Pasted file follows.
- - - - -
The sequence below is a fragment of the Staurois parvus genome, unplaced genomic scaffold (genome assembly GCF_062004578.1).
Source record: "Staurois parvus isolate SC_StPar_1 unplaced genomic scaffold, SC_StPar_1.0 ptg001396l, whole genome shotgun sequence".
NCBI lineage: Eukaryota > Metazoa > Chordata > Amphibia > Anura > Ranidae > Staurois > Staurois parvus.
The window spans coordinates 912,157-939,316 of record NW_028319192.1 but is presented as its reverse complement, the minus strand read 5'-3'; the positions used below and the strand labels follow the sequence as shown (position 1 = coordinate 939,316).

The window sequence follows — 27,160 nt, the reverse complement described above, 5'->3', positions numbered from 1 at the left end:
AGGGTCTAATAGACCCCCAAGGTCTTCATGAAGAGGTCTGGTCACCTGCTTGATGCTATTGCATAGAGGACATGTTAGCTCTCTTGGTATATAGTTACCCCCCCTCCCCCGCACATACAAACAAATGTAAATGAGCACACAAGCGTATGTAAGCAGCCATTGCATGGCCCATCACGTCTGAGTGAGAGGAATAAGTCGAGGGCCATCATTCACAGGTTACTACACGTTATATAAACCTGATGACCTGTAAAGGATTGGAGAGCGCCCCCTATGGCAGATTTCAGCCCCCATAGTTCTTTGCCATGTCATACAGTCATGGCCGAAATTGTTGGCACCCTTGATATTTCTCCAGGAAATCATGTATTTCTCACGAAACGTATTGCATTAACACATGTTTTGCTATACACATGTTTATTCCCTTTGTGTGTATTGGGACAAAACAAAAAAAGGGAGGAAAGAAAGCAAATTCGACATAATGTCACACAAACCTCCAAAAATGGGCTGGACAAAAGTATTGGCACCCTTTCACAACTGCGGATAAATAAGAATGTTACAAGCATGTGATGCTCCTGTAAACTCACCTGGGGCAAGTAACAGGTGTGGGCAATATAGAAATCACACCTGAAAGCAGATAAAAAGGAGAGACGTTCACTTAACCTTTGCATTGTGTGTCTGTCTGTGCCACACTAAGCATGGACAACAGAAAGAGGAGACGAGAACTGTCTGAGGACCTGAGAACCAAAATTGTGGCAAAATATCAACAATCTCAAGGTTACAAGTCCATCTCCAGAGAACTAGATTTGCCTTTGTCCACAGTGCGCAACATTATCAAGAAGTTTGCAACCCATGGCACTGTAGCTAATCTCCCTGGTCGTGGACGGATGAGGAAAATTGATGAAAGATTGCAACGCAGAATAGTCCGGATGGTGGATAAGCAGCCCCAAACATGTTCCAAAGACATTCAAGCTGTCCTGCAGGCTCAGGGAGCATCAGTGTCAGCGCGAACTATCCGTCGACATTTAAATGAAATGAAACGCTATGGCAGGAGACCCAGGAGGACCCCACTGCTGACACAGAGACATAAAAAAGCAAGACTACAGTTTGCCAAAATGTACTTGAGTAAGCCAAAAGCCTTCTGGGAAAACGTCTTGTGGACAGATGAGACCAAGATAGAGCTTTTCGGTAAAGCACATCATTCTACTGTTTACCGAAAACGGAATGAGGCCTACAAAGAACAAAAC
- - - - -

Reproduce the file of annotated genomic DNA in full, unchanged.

The sequence below is a fragment of the Staurois parvus genome, unplaced genomic scaffold (genome assembly GCF_062004578.1).
Source record: "Staurois parvus isolate SC_StPar_1 unplaced genomic scaffold, SC_StPar_1.0 ptg001396l, whole genome shotgun sequence".
NCBI lineage: Eukaryota > Metazoa > Chordata > Amphibia > Anura > Ranidae > Staurois > Staurois parvus.
The window spans coordinates 912,157-939,316 of record NW_028319192.1 but is presented as its reverse complement, the minus strand read 5'-3'; the positions used below and the strand labels follow the sequence as shown (position 1 = coordinate 939,316).

The window sequence follows — 27,160 nt, the reverse complement described above, 5'->3', positions numbered from 1 at the left end:
AGGGTCTAATAGACCCCCAAGGTCTTCATGAAGAGGTCTGGTCACCTGCTTGATGCTATTGCATAGAGGACATGTTAGCTCTCTTGGTATATAGTTACCCCCCCTCCCCCGCACATACAAACAAATGTAAATGAGCACACAAGCGTATGTAAGCAGCCATTGCATGGCCCATCACGTCTGAGTGAGAGGAATAAGTCGAGGGCCATCATTCACAGGTTACTACACGTTATATAAACCTGATGACCTGTAAAGGATTGGAGAGCGCCCCCTATGGCAGATTTCAGCCCCCATAGTTCTTTGCCATGTCATACAGTCATGGCCGAAATTGTTGGCACCCTTGATATTTCTCCAGGAAATCATGTATTTCTCACGAAACGTATTGCATTAACACATGTTTTGCTATACACATGTTTATTCCCTTTGTGTGTATTGGGACAAAACAAAAAAAGGGAGGAAAGAAAGCAAATTCGACATAATGTCACACAAACCTCCAAAAATGGGCTGGACAAAAGTATTGGCACCCTTTCACAACTGCGGATAAATAAGAATGTTACAAGCATGTGATGCTCCTGTAAACTCACCTGGGGCAAGTAACAGGTGTGGGCAATATAGAAATCACACCTGAAAGCAGATAAAAAGGAGAGACGTTCACTTAACCTTTGCATTGTGTGTCTGTCTGTGCCACACTAAGCATGGACAACAGAAAGAGGAGACGAGAACTGTCTGAGGACCTGAGAACCAAAATTGTGGCAAAATATCAACAATCTCAAGGTTACAAGTCCATCTCCAGAGAACTAGATTTGCCTTTGTCCACAGTGCGCAACATTATCAAGAAGTTTGCAACCCATGGCACTGTAGCTAATCTCCCTGGTCGTGGACGGATGAGGAAAATTGATGAAAGATTGCAACGCAGAATAGTCCGGATGGTGGATAAGCAGCCCCAAACATGTTCCAAAGACATTCAAGCTGTCCTGCAGGCTCAGGGAGCATCAGTGTCAGCGCGAACTATCCGTCGACATTTAAATGAAATGAAACGCTATGGCAGGAGACCCAGGAGGACCCCACTGCTGACACAGAGACATAAAAAAGCAAGACTACAGTTTGCCAAAATGTACTTGAGTAAGCCAAAAGCCTTCTGGGAAAACGTCTTGTGGACAGATGAGACCAAGATAGAGCTTTTCGGTAAAGCACATCATTCTACTGTTTACCGAAAACGGAATGAGGCCTACAAAGAACAAAAC